Huallaga River

Huallaga River

[wuh-yah-guh; Sp. wah-yah-gah]

The Huallaga River is a tributary of the Marañón River, part of the Amazon Basin. Old names for this river include Guallaga and Rio de los Motilones. The Huallaga is born on the slopes of the Andes in central Peru, and joins the Marañón before the latter reaches the Ucayali River to form the Amazon. Its main affluents are the Monzón, Mayo, Biabo, Abiseo and Tocache rivers. Coca is grown in most of those valleys, which are also exposed to periodic floods.

For nearly its entire length the Huallaga is an impetuous torrent running through a succession of gorges. It has forty-two rapids, and it crosses the Andes, forming the Pongo de Aguirre gorge. From this point, from the Amazon, the Huallaga can be ascended by larger river boats (lanchas) to the port city of Yurimaguas, Loreto.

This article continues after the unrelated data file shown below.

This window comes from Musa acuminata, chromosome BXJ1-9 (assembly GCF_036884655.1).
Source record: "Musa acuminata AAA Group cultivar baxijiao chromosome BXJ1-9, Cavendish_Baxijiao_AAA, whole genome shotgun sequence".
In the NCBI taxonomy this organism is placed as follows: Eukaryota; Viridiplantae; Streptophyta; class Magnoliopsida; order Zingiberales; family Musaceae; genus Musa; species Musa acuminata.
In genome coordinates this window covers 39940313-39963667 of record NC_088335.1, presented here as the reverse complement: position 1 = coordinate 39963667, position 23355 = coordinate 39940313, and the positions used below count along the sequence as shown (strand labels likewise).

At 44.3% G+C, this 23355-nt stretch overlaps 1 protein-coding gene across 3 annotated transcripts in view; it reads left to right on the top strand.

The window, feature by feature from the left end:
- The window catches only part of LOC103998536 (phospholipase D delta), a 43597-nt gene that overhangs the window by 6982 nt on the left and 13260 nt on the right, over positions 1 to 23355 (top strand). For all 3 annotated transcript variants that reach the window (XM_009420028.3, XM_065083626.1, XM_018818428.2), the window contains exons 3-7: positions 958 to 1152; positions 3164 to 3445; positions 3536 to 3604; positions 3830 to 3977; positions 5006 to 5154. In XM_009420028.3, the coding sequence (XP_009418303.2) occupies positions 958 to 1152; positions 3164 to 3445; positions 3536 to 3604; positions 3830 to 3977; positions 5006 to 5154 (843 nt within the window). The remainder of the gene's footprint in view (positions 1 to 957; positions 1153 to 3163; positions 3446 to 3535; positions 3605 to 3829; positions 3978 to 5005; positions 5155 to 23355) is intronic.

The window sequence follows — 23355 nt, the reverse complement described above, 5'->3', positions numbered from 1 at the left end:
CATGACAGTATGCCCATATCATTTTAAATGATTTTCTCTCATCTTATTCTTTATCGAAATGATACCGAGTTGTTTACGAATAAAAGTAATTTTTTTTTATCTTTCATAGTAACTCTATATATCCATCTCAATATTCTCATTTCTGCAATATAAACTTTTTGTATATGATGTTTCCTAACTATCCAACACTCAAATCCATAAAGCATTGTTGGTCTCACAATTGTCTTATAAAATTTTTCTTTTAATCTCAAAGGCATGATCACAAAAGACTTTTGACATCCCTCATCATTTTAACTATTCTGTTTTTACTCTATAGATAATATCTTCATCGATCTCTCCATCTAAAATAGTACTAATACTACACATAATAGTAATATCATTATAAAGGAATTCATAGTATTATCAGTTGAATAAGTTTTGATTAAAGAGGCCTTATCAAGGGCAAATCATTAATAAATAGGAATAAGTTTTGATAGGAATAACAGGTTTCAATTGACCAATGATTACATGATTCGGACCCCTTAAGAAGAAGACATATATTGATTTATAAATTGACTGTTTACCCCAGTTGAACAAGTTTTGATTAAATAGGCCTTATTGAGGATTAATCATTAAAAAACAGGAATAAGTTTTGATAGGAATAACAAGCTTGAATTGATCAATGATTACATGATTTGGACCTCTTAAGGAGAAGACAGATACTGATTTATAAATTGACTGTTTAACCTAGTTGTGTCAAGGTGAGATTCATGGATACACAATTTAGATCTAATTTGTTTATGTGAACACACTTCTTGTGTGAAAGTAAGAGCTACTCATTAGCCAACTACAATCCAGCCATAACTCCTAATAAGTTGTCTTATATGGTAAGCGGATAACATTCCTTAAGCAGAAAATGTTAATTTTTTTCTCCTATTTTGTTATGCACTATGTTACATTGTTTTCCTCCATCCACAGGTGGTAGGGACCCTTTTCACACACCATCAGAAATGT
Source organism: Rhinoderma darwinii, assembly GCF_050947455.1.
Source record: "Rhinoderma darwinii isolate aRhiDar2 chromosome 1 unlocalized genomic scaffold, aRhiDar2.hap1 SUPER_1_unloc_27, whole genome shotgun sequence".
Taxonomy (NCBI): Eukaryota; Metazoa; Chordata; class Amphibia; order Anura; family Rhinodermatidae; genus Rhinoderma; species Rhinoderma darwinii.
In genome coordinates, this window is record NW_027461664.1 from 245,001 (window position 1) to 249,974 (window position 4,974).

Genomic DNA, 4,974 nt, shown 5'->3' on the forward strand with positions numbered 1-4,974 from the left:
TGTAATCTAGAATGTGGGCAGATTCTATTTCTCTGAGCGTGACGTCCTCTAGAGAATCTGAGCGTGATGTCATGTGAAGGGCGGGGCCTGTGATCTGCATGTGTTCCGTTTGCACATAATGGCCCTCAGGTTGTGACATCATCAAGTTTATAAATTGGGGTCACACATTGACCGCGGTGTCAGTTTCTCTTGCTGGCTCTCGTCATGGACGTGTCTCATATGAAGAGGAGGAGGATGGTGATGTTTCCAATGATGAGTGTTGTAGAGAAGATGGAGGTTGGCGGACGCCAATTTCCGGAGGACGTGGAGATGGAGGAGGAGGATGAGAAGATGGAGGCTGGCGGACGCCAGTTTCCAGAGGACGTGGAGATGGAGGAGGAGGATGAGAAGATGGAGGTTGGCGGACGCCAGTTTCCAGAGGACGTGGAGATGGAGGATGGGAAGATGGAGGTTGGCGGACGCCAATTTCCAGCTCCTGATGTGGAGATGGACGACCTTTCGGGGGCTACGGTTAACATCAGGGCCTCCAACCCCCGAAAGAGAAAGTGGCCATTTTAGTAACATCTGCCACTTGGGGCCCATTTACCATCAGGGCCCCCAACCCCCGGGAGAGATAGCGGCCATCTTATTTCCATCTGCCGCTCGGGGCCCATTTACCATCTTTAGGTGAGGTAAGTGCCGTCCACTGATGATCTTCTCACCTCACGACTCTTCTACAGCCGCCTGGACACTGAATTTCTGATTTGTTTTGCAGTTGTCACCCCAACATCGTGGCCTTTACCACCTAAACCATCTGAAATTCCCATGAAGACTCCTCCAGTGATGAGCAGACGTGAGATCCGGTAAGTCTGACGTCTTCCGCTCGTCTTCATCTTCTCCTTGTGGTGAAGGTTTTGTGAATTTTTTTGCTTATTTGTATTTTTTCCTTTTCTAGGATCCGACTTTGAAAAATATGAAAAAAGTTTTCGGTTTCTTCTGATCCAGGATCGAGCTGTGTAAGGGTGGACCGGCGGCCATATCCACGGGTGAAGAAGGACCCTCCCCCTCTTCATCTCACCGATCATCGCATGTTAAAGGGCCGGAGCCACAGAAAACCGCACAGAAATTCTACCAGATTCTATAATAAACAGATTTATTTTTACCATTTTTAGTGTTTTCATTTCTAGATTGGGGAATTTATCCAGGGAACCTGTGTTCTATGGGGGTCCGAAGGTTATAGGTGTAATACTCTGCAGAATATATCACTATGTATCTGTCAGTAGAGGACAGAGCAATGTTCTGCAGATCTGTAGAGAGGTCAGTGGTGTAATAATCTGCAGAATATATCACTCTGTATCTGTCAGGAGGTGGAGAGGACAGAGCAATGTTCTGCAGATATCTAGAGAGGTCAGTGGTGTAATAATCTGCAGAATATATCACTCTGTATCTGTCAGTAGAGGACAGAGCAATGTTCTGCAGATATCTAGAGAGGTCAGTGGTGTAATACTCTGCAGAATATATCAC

The Huallaga is divided in two, before and after it passes the city of Juanjuí: the Alto Huallaga (Upper Huallaga) and the Bajo Huallaga (Lower Huallaga), because the terrain changes from the slopes of the Andes to the swamps of the Amazon Rainforest. Between the Huallaga and the Ucayali lies the famous "Pampa del Sacramento," a level region of stoneless alluvial lands covered with thick, dark forests, first entered by Christian missionaries in 1726. It is about long, from north to south, and varies in width from 40 to 100 metres. Many streams, navigable for canoes, penetrate this region from the Ucayali and the Huallaga. In addition to peasants, it is still occupied by many indigenous communities, such as the Cocama-Cocamilla.

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